I took a step forward on the Sunday of the ILA conference and chose to attend a session featuring LGBTQ writers and their books.

Over and over, the panelists describe the point in their lives when they first encountered a character in whom they saw themselves.  Ashley Herring Blake, a primary grade teacher and middle grade writer from Tennessee talked about how she was 32 when it happened to her.  We have to be more pro-active when it comes to offering students windows, mirrors and doors.  Book talks are an opportunity in which we can’t afford to play it safe.

2. Love the kids like their learning lives depend on it…because it does.

I said it before: I will be 100% this year in telling my classes I love them before sending them out the door each period.  I’ve already been practicing with the Student Council kids that I hung out with at Fish Camp.  It was our first time to work together and as the day ended, I told them too. You never get a second chance to make a first impression.

But I’m not just going to say it to their backs as they sprint out of the room.  I’m going to say it to their faces as they enter and I’m going to write it on their papers.  Reading and writing culture revolves around love: of texts, but more importantly the readers and writers.

3. Empower the students to read and write in a massive volume like our world depends on it…because it does.

We know how important volume is in a student’s growth.  We have to let them read and write more than we can ever think about grading.

Also, we have to give them room to read and write in ways that let them explore their place in the world. Anything less than this, and I’ve failed. I will not fail.

Charles Moore will, for the first time in many years, teach Freshman English this year. His bleeding heart required him to volunteer to sponsor Student Council at this new school. You can follow his antics on twitter at @ctcoach

 

 

 

 

ILA 2018 Conference Run-down!!! (and an epiphany!)

Am I the only person who feels super awkward meeting new people?

So I’m standing in the “New to ILA!!!” section of the Austin Convention Center early Saturday morning.  Several well spoken women and men address the throng of newbies and supply us with important information about the conference.  Remarks concluded and we are encouraged to visit with those around us, meet new people, and hang out.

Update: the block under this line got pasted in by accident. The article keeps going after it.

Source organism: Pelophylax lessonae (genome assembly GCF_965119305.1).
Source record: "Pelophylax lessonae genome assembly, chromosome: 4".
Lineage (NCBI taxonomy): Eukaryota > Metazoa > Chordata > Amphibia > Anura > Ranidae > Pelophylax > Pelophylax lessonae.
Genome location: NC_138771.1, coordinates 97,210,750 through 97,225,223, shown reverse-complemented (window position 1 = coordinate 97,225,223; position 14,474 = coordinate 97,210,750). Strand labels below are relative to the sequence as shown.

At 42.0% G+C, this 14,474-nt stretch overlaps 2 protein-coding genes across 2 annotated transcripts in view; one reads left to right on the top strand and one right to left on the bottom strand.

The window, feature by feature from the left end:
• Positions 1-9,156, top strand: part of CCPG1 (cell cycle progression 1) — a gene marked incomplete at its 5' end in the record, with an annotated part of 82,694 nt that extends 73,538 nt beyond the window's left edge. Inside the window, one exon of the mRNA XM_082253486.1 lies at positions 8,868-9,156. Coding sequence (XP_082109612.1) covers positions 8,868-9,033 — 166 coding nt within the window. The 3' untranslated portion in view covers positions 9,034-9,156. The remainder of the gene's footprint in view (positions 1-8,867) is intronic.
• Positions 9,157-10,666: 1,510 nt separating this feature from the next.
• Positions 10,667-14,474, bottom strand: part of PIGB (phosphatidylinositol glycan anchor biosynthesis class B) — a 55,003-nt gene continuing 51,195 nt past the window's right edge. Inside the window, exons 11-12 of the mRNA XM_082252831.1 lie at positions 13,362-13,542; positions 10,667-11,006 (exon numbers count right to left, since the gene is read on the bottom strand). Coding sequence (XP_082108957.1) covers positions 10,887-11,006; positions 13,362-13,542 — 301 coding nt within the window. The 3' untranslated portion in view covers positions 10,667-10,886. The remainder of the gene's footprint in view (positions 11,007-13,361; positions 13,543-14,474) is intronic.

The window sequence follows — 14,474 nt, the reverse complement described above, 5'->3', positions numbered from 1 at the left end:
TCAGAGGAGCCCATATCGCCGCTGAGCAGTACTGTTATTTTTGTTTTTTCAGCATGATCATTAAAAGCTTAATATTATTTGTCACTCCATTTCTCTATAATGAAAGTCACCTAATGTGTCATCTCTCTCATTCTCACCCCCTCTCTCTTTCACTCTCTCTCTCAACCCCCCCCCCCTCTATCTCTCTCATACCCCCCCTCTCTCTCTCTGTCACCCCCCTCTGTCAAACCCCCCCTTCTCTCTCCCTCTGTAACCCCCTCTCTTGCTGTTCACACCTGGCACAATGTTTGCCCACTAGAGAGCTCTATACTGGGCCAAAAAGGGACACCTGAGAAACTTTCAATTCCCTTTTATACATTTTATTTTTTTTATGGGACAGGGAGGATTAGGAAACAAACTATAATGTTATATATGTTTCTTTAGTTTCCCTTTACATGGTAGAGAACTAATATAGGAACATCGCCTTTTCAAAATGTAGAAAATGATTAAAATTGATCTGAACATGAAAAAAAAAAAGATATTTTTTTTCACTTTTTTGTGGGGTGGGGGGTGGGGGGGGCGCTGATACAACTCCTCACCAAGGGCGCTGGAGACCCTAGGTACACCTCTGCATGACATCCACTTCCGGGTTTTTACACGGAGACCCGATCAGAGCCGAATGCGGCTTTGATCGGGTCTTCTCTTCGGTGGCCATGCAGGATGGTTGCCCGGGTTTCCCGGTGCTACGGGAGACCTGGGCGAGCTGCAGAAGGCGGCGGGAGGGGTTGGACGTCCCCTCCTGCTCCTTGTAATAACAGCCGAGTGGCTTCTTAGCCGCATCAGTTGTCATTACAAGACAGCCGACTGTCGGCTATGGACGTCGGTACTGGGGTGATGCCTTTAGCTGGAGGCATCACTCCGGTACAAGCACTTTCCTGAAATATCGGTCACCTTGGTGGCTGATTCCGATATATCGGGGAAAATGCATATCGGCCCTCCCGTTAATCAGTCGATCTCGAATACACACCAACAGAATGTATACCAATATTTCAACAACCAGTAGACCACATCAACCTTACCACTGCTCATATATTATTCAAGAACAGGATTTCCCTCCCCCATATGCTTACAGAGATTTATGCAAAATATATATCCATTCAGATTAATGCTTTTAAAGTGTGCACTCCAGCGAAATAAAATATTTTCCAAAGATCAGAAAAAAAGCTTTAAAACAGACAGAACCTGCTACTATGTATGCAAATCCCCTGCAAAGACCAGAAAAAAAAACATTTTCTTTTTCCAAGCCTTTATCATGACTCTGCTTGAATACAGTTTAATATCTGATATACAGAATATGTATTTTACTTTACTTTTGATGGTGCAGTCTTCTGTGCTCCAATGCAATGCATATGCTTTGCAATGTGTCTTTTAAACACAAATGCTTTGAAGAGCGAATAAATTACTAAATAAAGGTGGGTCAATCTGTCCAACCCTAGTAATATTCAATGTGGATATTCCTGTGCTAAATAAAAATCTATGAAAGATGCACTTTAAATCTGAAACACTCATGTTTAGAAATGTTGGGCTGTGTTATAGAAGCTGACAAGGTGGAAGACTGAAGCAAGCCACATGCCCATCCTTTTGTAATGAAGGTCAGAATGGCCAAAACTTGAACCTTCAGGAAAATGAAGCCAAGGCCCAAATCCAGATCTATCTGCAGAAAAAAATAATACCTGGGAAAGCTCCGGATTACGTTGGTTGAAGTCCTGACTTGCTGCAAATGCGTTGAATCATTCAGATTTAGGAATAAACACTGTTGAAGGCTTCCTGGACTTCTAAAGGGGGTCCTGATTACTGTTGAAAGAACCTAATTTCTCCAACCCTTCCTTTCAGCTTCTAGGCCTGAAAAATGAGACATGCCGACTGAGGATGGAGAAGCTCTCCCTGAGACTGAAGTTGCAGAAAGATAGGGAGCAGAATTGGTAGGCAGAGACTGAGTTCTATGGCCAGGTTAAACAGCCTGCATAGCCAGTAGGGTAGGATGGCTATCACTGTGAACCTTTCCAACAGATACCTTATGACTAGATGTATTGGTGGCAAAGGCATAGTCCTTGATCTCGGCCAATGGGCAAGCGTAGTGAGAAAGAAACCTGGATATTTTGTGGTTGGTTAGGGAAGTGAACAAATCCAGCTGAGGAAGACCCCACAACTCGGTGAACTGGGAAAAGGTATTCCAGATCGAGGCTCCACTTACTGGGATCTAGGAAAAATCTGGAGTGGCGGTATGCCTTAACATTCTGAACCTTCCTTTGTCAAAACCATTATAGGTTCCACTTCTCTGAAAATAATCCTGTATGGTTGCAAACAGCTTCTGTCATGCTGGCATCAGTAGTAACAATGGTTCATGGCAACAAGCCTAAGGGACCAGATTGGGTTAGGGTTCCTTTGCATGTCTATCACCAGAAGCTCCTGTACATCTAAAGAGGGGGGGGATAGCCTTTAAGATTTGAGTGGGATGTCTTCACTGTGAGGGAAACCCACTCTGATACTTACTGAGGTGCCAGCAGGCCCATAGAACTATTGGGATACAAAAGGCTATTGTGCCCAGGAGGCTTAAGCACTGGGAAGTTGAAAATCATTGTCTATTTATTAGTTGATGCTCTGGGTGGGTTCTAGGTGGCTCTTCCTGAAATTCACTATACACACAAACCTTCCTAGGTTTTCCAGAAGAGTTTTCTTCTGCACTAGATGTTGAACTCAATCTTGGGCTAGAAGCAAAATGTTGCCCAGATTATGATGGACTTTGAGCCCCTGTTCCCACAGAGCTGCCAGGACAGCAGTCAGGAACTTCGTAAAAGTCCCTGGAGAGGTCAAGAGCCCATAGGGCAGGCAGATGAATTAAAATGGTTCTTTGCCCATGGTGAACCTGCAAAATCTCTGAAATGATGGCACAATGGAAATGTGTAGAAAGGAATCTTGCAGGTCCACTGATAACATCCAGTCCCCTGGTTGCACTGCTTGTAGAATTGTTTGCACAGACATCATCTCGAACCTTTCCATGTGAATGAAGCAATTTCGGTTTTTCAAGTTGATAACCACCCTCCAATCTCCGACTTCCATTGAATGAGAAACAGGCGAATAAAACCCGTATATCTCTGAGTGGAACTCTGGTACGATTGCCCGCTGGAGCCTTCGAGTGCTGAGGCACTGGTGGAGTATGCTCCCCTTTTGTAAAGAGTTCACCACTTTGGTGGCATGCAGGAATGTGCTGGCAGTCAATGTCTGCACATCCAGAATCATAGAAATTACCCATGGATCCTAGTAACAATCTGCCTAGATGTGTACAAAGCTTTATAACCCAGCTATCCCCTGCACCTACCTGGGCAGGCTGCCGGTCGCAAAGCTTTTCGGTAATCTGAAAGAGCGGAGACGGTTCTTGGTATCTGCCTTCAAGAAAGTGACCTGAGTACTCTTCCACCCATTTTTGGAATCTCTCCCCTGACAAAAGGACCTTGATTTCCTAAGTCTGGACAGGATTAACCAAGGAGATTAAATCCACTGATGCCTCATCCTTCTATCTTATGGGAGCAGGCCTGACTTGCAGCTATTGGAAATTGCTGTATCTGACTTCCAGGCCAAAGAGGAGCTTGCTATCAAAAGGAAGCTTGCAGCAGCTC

I’m there by myself waiting for Gretchen Meyer, my fellow literacy advocate, to arrive. She shared this conference experience with me and I couldn’t ask for a better guide.

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Can you imagine a more awkwardly handsome face?

So I’m scanning the crowd looking for familiar faces, assuming there won’t be one.  I’m an award winning people-watcher and for those of you who aren’t, teachers can be incredibly fun to observe.  Anyways, Marcie, an incredibly nice women with a bright smile introduced herself to me and we talked about the conference and how excited we were to listen to the speakers at the General Meeting that was to begin shortly.

Both of us, my new ILA friend and I, massively underestimated the level of brilliance that was about to wash over me.  I listened to Adan Gonzalez talk about his success in the face of poverty and bigotry and how he works to fight those demons today.  Nadia Lopez blew the crowd away with the statement, “I opened a school to close a prison.”  So…um…wow.  If that wasn’t enough, we got to experience the passion of Cornelius Minor and his charge to consider, “How can we not stand for our children…when the traumas of the world weigh them down in our classrooms?”

I had to pinch myself.  Was the rest of the conference going to be this amazing? (It was.) Was this euphoria and uplifting feeling of being re-energized going to fade as I left this hall and moved on to the other presentations? (It didn’t.) Was I ever going to see my new friend, Marcie, again? (I did, on the big screen, at the end of the general meeting.)

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Meet Marcie Post, the Executive Director of the ILA.

Even now, back in League City, I can’t stop reflecting on the lessons I soaked in at ILA.  Maybe the biggest realization I came to, and there were many, wasn’t about books or kids or literacy.  This realization encompassed all those ideas, but was really about me.

I realized that above all else, I’m a “culture” guy.

I’ve identified myself by so many labels over the years: Football guy, Coach that can teach, Book Lover, Literacy Advocate, Student First Teacher… all those things. But, when its all said and done, after 16 years in the classroom, culture means everything to me. The culture in my classroom is, obviously, important. Just as important, perhaps, and, for the most part out of my control, is the culture of the people around me.  I want to be around teachers that are happy people.  I want to feel like we are all in this together and that the kids will be the big winners in this world.

I think this seed might have been planted by this blog post by Lauren Ambeau, an intermediate school principal in my school district that posts on her own blog. Or it might reach all the way back to my first two principals, Marlene Skiba and Deanna Daws; two women that made me feel confident and valued in my teaching role.